The latest round of Japan-North Korea talks on normalizing relations, held in Kuala Lumpur earlier this week for the first time in two years, was conspicuous by the lack of substantial progress. The two sides remained far apart on North Korea’s nuclear-weapons program and the fate of Japanese citizens abducted by North Korean agents more than 20 years ago.

The North Korean delegation, stressing that the abduction issue has already been “broadly resolved,” insisted that Japanese economic aid take precedence over other issues. Pyongyang, it must be said, has misread public opinion in Japan. As the Japanese delegation made clear, Japan will not be able to provide such assistance as long as the abduction issue lingers.

North Korea allowed five surviving abductees to return to Japan on Oct. 15 for family reunions for the first time in 24 years — on the assumption that they would stay here for just a week or two. The Japanese government, however, last week decided to let them remain here permanently. Moreover, it is demanding that their children, now in Pyongyang, be reunited with their parents here. Tokyo also is said to be considering allowing an abductee’s American husband to settle in Japan.

Separately, North Korea’s attempt to produce nuclear bombs is a grave security concern to Japan. During two days of talks in the Malaysian capital, Pyongyang refused to disclose details of its uranium-enrichment program, whose existence it had revealed earlier this month. Nor did it commit itself to abandoning its nuclear ambitions. While agreeing to discuss the matter with Tokyo, it warned that nothing would change fundamentally unless the United States changed its “hostile stance” toward North Korea.

The North’s rigid reaction suggests that normalization talks may drag on. Diplomacy may produce positive results down the road, but, for now at least, there seems to be little cause for optimism. Determination and patience, along with increased international cooperation and pressure, may be needed to induce it to change its mind.

Pyongyang’s claim that the abduction issue has been essentially resolved is preposterous. It is true, as chief delegate Jong Thae Hwa pointed out, that Mr. Kim Jong Il has acknowledged and apologized for the abductions and has pledged that North Korea will never again commit such inhuman acts. The statement — from the country’s supreme leader — carries weight, but the words have yet to be matched by deeds.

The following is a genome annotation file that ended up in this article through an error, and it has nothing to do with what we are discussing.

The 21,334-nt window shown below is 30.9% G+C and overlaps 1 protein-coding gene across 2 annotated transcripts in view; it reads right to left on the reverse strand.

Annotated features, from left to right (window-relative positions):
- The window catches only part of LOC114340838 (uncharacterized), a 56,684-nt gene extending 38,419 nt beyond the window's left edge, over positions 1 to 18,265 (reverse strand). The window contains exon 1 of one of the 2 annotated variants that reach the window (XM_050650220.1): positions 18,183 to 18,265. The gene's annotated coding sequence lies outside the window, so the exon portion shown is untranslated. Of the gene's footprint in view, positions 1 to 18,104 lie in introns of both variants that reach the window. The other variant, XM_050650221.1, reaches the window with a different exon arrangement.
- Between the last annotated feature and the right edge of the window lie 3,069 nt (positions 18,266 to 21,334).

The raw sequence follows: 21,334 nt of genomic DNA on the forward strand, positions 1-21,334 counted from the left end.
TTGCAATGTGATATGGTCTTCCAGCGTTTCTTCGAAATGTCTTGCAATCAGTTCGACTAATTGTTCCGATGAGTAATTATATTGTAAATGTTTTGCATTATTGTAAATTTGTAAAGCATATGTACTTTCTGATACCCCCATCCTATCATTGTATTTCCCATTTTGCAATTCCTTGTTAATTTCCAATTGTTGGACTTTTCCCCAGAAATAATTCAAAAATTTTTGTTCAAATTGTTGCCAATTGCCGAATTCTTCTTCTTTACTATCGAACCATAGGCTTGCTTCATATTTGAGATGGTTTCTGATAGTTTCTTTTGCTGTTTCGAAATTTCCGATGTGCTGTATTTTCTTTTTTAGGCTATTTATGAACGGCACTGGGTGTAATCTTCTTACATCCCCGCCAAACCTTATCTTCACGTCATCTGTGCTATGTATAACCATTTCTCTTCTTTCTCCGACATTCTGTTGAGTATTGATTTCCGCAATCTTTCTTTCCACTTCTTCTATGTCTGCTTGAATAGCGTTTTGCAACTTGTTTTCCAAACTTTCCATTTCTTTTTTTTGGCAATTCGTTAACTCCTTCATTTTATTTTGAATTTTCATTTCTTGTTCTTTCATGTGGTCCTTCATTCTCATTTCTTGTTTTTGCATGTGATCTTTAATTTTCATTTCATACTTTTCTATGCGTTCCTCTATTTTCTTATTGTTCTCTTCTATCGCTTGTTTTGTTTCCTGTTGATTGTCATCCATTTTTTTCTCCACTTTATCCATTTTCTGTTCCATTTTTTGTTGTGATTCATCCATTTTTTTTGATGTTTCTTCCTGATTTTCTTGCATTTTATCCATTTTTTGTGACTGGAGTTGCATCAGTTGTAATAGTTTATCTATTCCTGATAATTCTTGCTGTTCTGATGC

During the talks, North Korea accused Japan of breaking its promise to send the five abductees back to Pyongyang. Yet North Korea’s demand for their “return” does not make sense because it was North Korea that kidnapped them. Pyongyang has an obligation to return them permanently to Japan, together with their children, with no conditions attached. It also has a duty to provide further information on eight other abductees who it says are dead; their families hope they are alive.

The only agreement on security issues was that the two sides would start a dialogue to address a range of concerns, including the North’s missile-development program and use of spy ships. However, the nuclear issue is likely to receive relatively low priority, given Pyongyang’s stated position that a final solution depends solely on talks with the U.S.

Nevertheless, if Pyongyang is trying to play the “nuclear card” to get the U.S. to sign a nonaggression pact or recognize its continued rule, it is breaching its own declared commitment to comply with “all related international agreements” on nuclear arms — a commitment spelled out in the Pyongyang Declaration signed at the Sept. 17 Japan-North Korea summit.

U.S. Secretary of State Colin Powell has said the U.S. will not resume dialogue unless North Korea abandons its desire to go nuclear. If Pyongyang stays the nuclear course, it will face dire consequences at the very time that it badly needs external assistance. It is likely that the international project to build commercial reactors in North Korea in exchange for a halt to its nuclear weapons program will be canceled, and that the U.S. will stop supplying fuel oil pending reactor startup.

Dealing with a nuclear-capable North Korea requires multilateral diplomacy. At the latest Asia-Pacific Economic Cooperation summit in Mexico, North Korea was urged to give up efforts to develop nuclear weapons. Russia and China, APEC members with friendly ties to North Korea, can persuade Pyongyang to scrap the program. Japan, for its part, should negotiate patiently in close coordination with the U.S. and South Korea. As leaders of the three nations agreed on the sidelines of the APEC meeting, Tokyo-Pyongyang talks provide an important channel for the isolated communist state to make prompt and visible responses to the demands of the international community.

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